Sunday, April 27, 2014

Adventurers Club

When the rendering of “The Hangar” – a facility at the under-construction Disney Springs - was posted on the construction walls a little while ago, I was reminded of the glow that master WDI artist Bryan Jowers gave to many of his paintings, which were often set in exotic times and places.  This got me thinking: what if a retail/dining/entertainment center like The Landing at Disney Springs had a distinctive theme, that of pulp adventure.   One of the buildings on the Springs model caught my attention when I first saw it:

 The four very tall chimneys give the building a distinctive Victorian look and my mind immediately went to what was once adjacent to this site: The Adventurers Club – the crown jewel of Pleasure Island and one of the coolest entertainment venues ever built at WDW (or anywhere else), filled with incredible theme-ing, details, special effects and populated by an eccentric cast of characters.   For some good information on this lost gem, check out articles on themerica and allears

This Four-Chimney Building looked to me like a good placeholder for a new Adventurers Club Headquarters, so I set about creating the piece of media below.  I saved myself a lot of time by painting over the official Mystic Manor portrait (I think it was by Chris Turner) to show a view of what I imagined as the dilapidated Clubhouse.  Then I painted in one of the Club Members (I believe it was ichthyologist Otis Wren who wore the white suit and red fez) surveying the Club’s new acquisition, along with a telegram.  

This has been my contribution to the cause of resurrecting the Adventurers Club.

Sunday, April 13, 2014

2nd Gate - Paris

With its Ratatouille sub-area nearing completion, I decided to take another look at WDSP.   Awhile back I did a radical revision/expansion plan of this park, changing its overall theme to ‘Lost Portal’.  This time, I decided to incorporate more of what is currently standing and keep it based on The Movies, specifically five distinct film-making entities and a sixth area showcasing Hollywood’s Golden Age of the 1940s.   I hesitate to title this version “Walt Disney Studios” because only a few pieces represent the behind-the-scenes (studio) film-making process (Entry Plaza, part of the Pixar area) and very little represents Walt Disney Productions.  While the neighboring castle park has a lot to do with the foundation of the Company – DLP being a new vision of Walt’s original park and including attractions based on many of his films – this 2nd Gate is populated by outside entities the Company has since acquired or become associated with: Pixar, Lucasfilm, Studio Ghibli.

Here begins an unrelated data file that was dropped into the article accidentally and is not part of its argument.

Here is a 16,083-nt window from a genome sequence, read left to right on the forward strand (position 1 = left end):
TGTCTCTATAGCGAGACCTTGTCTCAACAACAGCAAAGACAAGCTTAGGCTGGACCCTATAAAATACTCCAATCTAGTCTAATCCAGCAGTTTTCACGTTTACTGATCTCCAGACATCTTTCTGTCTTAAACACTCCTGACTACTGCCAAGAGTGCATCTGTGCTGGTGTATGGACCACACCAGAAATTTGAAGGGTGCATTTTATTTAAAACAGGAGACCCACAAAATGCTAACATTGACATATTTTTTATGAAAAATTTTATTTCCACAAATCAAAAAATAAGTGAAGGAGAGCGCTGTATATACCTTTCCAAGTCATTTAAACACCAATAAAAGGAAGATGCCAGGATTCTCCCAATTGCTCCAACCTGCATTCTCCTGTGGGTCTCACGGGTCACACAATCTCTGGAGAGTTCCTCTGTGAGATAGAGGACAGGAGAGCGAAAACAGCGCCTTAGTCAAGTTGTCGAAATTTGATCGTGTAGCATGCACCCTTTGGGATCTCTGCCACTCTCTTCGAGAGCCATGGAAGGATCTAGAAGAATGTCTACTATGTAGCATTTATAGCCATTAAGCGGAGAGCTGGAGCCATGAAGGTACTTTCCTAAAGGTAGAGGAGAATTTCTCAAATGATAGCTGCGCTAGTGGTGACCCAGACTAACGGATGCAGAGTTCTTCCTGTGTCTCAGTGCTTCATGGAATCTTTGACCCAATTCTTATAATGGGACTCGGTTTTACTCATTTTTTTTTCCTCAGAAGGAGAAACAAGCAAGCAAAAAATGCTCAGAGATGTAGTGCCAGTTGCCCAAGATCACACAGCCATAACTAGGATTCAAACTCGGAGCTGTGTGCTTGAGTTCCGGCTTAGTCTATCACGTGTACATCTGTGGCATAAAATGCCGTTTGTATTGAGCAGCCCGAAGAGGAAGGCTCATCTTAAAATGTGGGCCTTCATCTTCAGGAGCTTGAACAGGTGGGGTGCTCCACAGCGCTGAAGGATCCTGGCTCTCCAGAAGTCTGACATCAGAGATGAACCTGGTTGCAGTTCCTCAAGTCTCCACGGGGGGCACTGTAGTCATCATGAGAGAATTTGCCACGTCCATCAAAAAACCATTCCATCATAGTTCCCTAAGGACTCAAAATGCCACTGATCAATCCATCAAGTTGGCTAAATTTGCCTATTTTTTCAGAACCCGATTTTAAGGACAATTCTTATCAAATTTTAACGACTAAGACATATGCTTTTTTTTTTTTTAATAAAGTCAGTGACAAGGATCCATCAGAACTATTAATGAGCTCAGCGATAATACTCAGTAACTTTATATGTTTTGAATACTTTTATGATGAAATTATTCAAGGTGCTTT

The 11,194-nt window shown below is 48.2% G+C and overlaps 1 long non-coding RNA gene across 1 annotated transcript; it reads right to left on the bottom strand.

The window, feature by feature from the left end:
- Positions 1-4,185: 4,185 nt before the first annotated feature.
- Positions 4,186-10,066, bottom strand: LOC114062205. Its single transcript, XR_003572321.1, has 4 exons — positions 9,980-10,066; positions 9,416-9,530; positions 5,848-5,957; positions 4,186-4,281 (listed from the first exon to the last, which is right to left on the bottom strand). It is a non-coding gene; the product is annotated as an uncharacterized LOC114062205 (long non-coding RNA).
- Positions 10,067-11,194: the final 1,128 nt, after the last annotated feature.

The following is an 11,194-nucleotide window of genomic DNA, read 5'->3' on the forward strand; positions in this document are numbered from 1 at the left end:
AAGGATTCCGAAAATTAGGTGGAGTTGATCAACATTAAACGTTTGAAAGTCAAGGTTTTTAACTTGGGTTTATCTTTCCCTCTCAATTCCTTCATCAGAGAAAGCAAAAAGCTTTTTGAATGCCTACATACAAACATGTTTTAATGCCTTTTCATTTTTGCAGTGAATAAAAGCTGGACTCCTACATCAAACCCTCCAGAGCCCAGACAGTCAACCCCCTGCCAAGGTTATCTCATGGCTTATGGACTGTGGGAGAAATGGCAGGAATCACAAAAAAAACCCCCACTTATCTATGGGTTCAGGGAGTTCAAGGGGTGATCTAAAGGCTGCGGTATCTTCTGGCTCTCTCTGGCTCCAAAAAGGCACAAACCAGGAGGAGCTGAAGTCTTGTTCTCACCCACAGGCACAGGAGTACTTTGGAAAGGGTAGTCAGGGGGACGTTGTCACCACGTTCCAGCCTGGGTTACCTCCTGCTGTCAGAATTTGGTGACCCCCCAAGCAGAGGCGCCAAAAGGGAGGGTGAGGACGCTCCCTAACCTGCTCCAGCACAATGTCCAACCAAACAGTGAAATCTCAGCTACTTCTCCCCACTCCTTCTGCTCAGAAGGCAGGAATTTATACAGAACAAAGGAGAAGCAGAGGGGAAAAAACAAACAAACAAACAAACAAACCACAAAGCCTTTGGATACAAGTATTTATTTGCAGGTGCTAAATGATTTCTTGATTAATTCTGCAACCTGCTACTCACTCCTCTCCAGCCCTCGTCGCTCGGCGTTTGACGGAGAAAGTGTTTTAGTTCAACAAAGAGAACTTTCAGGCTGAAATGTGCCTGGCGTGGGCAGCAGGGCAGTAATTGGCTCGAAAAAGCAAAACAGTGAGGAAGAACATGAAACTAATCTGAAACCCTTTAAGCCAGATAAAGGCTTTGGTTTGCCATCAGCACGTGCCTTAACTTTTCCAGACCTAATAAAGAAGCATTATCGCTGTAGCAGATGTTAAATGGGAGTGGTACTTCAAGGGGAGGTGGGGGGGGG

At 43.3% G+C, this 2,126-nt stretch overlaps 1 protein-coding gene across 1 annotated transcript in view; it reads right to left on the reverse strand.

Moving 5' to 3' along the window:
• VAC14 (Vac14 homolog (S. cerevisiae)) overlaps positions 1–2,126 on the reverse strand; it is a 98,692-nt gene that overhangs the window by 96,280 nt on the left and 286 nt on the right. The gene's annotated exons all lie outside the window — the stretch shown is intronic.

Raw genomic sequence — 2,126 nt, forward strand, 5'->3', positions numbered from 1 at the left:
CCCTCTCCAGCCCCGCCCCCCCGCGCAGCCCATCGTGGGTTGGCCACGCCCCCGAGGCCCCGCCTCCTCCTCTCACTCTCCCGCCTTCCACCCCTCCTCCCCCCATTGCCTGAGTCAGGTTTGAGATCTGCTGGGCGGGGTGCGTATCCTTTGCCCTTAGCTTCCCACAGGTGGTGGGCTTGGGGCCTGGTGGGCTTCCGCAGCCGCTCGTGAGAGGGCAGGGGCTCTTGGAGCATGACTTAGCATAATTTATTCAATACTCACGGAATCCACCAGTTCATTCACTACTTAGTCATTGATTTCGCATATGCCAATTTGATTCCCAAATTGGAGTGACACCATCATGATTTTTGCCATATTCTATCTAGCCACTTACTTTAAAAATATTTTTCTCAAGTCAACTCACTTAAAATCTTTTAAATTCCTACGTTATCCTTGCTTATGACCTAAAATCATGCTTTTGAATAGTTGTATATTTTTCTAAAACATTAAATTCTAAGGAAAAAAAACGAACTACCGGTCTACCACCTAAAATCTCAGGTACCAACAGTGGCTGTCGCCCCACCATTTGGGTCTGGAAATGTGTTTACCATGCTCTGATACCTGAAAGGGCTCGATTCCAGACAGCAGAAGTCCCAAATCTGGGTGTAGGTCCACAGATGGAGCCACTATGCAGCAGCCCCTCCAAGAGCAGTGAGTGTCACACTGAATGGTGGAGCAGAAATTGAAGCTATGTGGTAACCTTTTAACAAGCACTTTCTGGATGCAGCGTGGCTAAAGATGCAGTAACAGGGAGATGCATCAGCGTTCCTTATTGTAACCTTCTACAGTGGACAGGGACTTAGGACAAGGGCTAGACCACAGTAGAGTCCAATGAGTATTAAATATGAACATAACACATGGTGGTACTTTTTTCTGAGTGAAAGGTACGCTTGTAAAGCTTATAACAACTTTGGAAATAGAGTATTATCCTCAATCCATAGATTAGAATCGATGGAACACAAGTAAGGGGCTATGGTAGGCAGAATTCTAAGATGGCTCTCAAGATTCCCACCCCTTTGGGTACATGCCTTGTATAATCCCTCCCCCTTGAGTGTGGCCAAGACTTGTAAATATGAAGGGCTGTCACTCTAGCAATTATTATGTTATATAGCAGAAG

This ‘build-out’ master plan (which actually includes a few sizable expansion pads) increases the on-stage areas of the current theme park by several times, ending up with an overall footprint slightly larger than its neighbor, DLP.   I realize that with such a huge increase in capacity the Studio One entrance/bottleneck would likely need to be addressed (demolished), but for this exercise, it’s nice to be able to reference some standing physical aspects of the park.

Since this is the sister park of Orlando’s DHS, I was inspired by the giant aerial hidden Mickey of the original D-MGM Studios (here the Mouse is lording over all its corporate subsidiaries) in shaping the central lagoon used for daytime fountain shows (Bellagio) and an end-of-day spectacular.

OLD HOLLYWOOD: The entrance to the park is unchanged, but once visitors exit Studio One they step into a highly-detailed, romanticized recreation of 1940s LA.   The Red Car trolley runs up and down Hollywood and Sunset Blvds.   The facades in front of Tower of Terror are expanded into functioning buildings or shops.  CineMagique receives an architectural shell (and interior) of a classic Movie Palace.  Nearby a competing venue houses a new take on the Great Movie Ride: an AA- and SFX-laden EPCOT-style omnimover with a canned spiel (select language in each ride vehicle) telling the story of film, with scenes from pivotal classic movies, not just by WDP.  I have my ideas of what greats should be included, but if anyone wants to list 10-15 movies/scenes in chronological order they think should qualify, feel free to do so in the comments section (don’t worry about acquiring the rights from rivals!). 

MARVEL SUPERHERO CITY:  Urban LA of the 40s transitions into a more contemporary but still densely-built cityscape.  The two existing attractions in this area are extensively re-skinned and re-themed.  Rock n’ Rollercoaster becomes Iron Man themed and the Armageddon FX walkthrough is themed to the Incredible Hulk (containment chamber fails).  Spiderman gets a new original family ride and there is a Dock Ock spinner.  The Red Line has a stop in the urban core.   Moving away from the city and into the greener countryside, there is a playzone (Redwood Creek) based on Captain America.  Finally, a small town gives way to the landmark Xavier School for the Gifted where a major thrill ride based on X-men awaits.